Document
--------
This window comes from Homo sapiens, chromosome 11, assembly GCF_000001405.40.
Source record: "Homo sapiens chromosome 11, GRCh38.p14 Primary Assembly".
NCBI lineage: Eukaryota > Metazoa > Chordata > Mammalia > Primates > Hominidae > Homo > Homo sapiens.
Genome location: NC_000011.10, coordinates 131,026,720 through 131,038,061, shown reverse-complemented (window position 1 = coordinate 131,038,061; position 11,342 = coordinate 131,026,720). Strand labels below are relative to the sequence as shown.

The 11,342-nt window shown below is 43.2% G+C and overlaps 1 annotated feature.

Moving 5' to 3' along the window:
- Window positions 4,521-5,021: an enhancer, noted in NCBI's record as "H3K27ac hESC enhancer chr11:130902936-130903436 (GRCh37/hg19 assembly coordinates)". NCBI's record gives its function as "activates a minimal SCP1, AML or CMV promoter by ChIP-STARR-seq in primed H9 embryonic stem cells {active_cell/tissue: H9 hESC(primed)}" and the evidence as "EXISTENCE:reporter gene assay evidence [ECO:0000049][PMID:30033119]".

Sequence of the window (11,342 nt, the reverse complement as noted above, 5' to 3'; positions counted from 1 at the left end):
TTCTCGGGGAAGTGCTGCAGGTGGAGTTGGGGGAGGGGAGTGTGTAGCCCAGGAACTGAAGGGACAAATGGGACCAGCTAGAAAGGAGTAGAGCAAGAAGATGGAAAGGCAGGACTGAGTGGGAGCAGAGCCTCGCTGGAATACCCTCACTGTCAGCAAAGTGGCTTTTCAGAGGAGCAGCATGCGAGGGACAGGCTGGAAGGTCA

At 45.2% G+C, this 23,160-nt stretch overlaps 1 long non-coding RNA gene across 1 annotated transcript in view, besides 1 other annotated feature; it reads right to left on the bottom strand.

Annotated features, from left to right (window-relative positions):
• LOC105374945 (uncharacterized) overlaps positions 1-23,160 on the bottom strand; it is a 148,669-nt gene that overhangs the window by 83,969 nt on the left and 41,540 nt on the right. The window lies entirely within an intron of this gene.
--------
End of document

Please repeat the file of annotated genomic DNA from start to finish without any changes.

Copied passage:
This window comes from Homo sapiens, chromosome 11, assembly GCF_000001405.40.
Source record: "Homo sapiens chromosome 11, GRCh38.p14 Primary Assembly".
NCBI lineage: Eukaryota > Metazoa > Chordata > Mammalia > Primates > Hominidae > Homo > Homo sapiens.
Genome location: NC_000011.10, coordinates 131,026,720 through 131,038,061, shown reverse-complemented (window position 1 = coordinate 131,038,061; position 11,342 = coordinate 131,026,720). Strand labels below are relative to the sequence as shown.

The 11,342-nt window shown below is 43.2% G+C and overlaps 1 annotated feature.

Moving 5' to 3' along the window:
- Window positions 4,521-5,021: an enhancer, noted in NCBI's record as "H3K27ac hESC enhancer chr11:130902936-130903436 (GRCh37/hg19 assembly coordinates)". NCBI's record gives its function as "activates a minimal SCP1, AML or CMV promoter by ChIP-STARR-seq in primed H9 embryonic stem cells {active_cell/tissue: H9 hESC(primed)}" and the evidence as "EXISTENCE:reporter gene assay evidence [ECO:0000049][PMID:30033119]".

Sequence of the window (11,342 nt, the reverse complement as noted above, 5' to 3'; positions counted from 1 at the left end):
TTCTCGGGGAAGTGCTGCAGGTGGAGTTGGGGGAGGGGAGTGTGTAGCCCAGGAACTGAAGGGACAAATGGGACCAGCTAGAAAGGAGTAGAGCAAGAAGATGGAAAGGCAGGACTGAGTGGGAGCAGAGCCTCGCTGGAATACCCTCACTGTCAGCAAAGTGGCTTTTCAGAGGAGCAGCATGCGAGGGACAGGCTGGAAGGTCA

At 45.2% G+C, this 23,160-nt stretch overlaps 1 long non-coding RNA gene across 1 annotated transcript in view, besides 1 other annotated feature; it reads right to left on the bottom strand.

Annotated features, from left to right (window-relative positions):
• LOC105374945 (uncharacterized) overlaps positions 1-23,160 on the bottom strand; it is a 148,669-nt gene that overhangs the window by 83,969 nt on the left and 41,540 nt on the right. The window lies entirely within an intron of this gene.